Aroon Purie© HelloIndia

HELLO! 100 Most Influential: Aroon Purie

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Nayare Ali

Why he matters: This fearless media baron has steered the India Today Group to great heights. Also the Founding Editor and Editor-in-Chief of India Today, his ability to think out of the box and strong desire to keep pace with the changing times make him a highly influential personality in the industry. Looking back at his remarkable journey (that predates India’s Partition!), Aroon Purie guides us on the way forward.

Popularly referred to as AP in his organisation, there are three things that Aroon Purie abhors: public speaking, talking about himself, and looking back. He’smore of a ‘what’s next?’ kind of person,referring to life as a series of coincidences and happenstances.

His Early Days

Purie was born in Lahore before India’s Partition. His father was a self-made businessman who never went to college. “The Partition was traumatic for my family, like for many others. They suddenly had to uproot their whole lives and become refugees. Fortunately, we had family on this side of the border,” he recollects. After a few years, his family moved to Bombay, as it was then called. He did his schooling from Christ Church in Byculla.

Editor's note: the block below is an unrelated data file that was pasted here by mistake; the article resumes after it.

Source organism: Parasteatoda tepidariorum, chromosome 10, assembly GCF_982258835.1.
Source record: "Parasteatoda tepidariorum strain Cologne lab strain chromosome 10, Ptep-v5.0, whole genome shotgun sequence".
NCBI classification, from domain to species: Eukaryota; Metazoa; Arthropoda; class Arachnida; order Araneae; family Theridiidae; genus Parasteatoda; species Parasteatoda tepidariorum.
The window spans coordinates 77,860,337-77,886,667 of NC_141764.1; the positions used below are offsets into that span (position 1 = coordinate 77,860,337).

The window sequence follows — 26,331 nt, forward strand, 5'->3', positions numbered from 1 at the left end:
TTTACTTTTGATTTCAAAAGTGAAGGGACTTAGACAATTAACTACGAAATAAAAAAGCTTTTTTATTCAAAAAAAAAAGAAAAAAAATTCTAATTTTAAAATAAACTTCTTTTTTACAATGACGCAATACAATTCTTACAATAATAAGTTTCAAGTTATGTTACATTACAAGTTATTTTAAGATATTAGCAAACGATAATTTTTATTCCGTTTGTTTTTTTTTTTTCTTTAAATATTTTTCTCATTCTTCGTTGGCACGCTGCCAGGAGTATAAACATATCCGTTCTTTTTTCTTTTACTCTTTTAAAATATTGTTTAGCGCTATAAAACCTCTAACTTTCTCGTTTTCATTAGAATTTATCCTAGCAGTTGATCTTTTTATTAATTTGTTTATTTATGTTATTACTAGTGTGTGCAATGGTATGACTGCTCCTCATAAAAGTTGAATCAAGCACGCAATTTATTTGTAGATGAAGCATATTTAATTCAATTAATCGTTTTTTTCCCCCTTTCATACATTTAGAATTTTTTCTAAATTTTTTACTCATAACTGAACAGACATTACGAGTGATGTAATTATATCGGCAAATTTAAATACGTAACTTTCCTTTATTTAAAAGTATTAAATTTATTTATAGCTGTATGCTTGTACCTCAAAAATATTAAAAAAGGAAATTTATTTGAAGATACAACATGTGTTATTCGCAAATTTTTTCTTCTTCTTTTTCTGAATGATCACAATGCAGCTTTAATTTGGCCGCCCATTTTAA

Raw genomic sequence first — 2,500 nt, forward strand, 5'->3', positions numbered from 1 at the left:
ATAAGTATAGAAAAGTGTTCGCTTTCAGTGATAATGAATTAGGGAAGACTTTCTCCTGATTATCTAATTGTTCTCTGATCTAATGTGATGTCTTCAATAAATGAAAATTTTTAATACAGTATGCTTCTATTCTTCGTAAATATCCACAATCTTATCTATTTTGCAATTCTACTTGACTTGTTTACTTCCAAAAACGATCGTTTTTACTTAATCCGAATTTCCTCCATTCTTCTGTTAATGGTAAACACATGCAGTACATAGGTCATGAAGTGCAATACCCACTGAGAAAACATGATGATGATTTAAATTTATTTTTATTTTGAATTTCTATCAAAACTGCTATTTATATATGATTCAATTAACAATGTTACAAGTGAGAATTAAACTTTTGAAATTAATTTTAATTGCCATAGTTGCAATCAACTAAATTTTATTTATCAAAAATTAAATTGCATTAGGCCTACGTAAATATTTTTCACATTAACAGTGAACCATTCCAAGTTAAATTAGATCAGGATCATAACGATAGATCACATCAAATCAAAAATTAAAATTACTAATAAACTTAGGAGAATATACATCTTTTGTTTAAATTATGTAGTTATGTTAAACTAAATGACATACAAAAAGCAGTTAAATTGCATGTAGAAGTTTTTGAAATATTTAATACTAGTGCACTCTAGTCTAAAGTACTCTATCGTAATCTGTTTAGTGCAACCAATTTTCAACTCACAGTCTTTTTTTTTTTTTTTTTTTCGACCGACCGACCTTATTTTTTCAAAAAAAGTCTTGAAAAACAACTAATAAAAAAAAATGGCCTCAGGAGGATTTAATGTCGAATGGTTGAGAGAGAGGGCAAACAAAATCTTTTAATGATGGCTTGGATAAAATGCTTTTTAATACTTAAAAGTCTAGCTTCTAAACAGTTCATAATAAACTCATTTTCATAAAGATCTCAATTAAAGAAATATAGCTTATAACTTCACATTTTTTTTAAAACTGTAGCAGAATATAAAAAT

Aroon Purie©HelloIndia

“It was the ’50s. There were no high-rises, no traffic jams, and clean air. We lived in what is now known as the Shiv Sagar Estate by the edge of the sea, in a spacious first-floor apartment. It was a wonderful childhood. When I visited Bombay in the late ’70s after so many years, I couldn’t believe my eyes at how the city had transformed.”

Choosing a Career Path

Initially, Purie wasn’t sure about the road he wished to traverse for his career. He just knew he wasn’t good at science.

“I really didn’t know what I wanted to do. I also came from a generation that listened to their parents, unlike today!” He was sent to London at 16 and got into the London School of Economics. It was the time when he grew interested in current affairs. The British newspapers and magazines were a delight, and Purie devoured them. After his graduation, he interned with an accounting firm and appeared for his final exam to become a chartered accountant, after which he continued to work with the firm as an auditor.